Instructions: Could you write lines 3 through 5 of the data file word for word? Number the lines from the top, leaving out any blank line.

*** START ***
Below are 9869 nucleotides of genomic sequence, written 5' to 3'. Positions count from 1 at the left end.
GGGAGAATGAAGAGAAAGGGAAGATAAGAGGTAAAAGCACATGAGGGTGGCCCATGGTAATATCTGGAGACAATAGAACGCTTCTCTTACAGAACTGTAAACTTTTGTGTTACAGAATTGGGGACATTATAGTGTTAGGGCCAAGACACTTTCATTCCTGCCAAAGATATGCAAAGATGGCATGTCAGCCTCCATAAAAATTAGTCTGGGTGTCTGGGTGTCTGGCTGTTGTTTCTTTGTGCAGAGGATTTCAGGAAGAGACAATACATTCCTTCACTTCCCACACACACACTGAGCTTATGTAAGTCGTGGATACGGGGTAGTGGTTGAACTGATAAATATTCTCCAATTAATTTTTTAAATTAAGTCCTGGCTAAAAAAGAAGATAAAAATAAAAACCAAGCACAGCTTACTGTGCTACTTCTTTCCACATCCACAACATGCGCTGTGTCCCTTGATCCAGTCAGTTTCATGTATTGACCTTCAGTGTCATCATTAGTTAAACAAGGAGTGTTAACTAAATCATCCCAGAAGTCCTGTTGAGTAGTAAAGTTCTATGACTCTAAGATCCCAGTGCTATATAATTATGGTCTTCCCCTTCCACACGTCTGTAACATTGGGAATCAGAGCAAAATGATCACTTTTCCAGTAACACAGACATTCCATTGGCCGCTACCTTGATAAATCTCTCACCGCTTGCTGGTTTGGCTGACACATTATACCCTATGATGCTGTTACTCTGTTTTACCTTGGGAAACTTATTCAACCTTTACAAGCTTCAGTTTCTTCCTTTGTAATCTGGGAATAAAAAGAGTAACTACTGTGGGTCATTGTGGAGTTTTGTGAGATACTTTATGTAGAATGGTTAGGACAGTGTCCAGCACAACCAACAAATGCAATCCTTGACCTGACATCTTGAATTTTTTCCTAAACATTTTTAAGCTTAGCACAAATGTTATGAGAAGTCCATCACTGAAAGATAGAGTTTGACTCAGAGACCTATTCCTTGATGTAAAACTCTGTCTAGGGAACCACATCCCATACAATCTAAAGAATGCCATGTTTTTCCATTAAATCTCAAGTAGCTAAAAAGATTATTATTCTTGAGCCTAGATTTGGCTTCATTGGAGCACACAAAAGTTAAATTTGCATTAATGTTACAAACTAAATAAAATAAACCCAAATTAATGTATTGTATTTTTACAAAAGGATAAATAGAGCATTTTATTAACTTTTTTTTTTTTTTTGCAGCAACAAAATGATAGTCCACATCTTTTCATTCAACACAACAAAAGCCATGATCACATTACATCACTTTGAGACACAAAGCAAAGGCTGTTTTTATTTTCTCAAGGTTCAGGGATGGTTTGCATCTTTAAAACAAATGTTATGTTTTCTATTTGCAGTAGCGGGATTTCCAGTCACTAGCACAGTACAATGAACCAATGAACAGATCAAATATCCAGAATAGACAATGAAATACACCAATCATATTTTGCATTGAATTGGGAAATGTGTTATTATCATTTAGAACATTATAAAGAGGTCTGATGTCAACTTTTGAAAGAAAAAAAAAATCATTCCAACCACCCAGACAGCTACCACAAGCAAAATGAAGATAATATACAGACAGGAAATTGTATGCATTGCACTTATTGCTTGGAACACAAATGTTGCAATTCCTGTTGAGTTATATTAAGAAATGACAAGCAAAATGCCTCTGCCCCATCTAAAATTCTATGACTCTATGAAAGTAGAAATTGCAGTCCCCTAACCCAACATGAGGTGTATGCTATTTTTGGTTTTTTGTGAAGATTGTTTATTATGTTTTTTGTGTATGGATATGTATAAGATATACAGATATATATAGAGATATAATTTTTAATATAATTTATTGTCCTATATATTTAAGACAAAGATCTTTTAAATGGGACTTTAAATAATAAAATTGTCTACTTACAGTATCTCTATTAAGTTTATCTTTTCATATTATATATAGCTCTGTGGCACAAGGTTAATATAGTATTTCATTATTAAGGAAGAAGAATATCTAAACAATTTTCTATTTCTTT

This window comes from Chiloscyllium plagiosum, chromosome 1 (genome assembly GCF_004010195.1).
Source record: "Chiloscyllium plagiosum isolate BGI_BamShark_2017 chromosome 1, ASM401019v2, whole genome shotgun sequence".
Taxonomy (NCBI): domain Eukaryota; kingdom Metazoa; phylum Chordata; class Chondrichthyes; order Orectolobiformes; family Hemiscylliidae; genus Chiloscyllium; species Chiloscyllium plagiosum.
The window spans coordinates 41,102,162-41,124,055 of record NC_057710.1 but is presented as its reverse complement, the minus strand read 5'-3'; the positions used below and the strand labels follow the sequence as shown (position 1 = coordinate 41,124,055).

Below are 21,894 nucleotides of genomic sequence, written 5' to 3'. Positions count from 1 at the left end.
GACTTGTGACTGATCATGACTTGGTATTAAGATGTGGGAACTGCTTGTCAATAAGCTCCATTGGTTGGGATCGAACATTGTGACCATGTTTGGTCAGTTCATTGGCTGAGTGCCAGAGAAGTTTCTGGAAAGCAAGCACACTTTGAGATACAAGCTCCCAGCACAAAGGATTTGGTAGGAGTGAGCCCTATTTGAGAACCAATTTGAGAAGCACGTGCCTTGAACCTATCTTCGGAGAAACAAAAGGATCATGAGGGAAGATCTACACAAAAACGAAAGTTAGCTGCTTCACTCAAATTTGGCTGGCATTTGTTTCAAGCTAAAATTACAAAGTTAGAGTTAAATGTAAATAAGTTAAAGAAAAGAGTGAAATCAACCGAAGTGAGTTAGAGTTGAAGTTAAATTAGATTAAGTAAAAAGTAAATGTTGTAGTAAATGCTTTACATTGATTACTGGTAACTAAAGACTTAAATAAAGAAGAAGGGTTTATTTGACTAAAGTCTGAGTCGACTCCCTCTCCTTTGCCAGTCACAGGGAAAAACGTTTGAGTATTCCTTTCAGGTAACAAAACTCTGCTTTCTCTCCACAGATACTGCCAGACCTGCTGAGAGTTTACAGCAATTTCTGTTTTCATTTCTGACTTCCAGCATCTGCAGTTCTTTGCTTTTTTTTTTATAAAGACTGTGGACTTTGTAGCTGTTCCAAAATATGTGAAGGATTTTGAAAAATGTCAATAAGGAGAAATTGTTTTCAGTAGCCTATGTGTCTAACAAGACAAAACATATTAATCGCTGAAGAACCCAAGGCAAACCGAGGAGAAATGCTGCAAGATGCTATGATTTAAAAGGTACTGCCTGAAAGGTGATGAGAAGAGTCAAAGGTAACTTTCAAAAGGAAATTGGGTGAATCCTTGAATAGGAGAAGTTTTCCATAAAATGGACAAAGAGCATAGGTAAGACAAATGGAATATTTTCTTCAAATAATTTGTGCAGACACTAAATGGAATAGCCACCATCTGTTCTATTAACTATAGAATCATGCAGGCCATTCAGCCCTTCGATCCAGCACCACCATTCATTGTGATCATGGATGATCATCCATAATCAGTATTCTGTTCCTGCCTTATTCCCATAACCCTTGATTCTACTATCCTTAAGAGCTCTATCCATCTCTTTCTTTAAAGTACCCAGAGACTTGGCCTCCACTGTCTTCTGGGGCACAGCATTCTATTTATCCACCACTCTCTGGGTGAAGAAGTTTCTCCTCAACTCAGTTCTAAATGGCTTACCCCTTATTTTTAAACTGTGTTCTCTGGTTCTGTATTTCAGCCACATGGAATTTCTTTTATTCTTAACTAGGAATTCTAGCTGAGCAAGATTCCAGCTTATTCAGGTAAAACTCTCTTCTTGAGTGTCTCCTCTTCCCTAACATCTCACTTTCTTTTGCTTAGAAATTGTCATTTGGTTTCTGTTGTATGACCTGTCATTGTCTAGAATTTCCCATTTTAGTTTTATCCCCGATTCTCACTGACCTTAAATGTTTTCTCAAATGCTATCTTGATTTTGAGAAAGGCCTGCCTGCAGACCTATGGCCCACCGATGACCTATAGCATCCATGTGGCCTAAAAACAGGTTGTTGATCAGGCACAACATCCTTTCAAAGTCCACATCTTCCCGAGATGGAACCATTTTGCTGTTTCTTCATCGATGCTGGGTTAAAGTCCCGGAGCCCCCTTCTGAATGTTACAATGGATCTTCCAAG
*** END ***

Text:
This window comes from Chiloscyllium plagiosum, chromosome 1 (genome assembly GCF_004010195.1).
Source record: "Chiloscyllium plagiosum isolate BGI_BamShark_2017 chromosome 1, ASM401019v2, whole genome shotgun sequence".
Taxonomy (NCBI): domain Eukaryota; kingdom Metazoa; phylum Chordata; class Chondrichthyes; order Orectolobiformes; family Hemiscylliidae; genus Chiloscyllium; species Chiloscyllium plagiosum.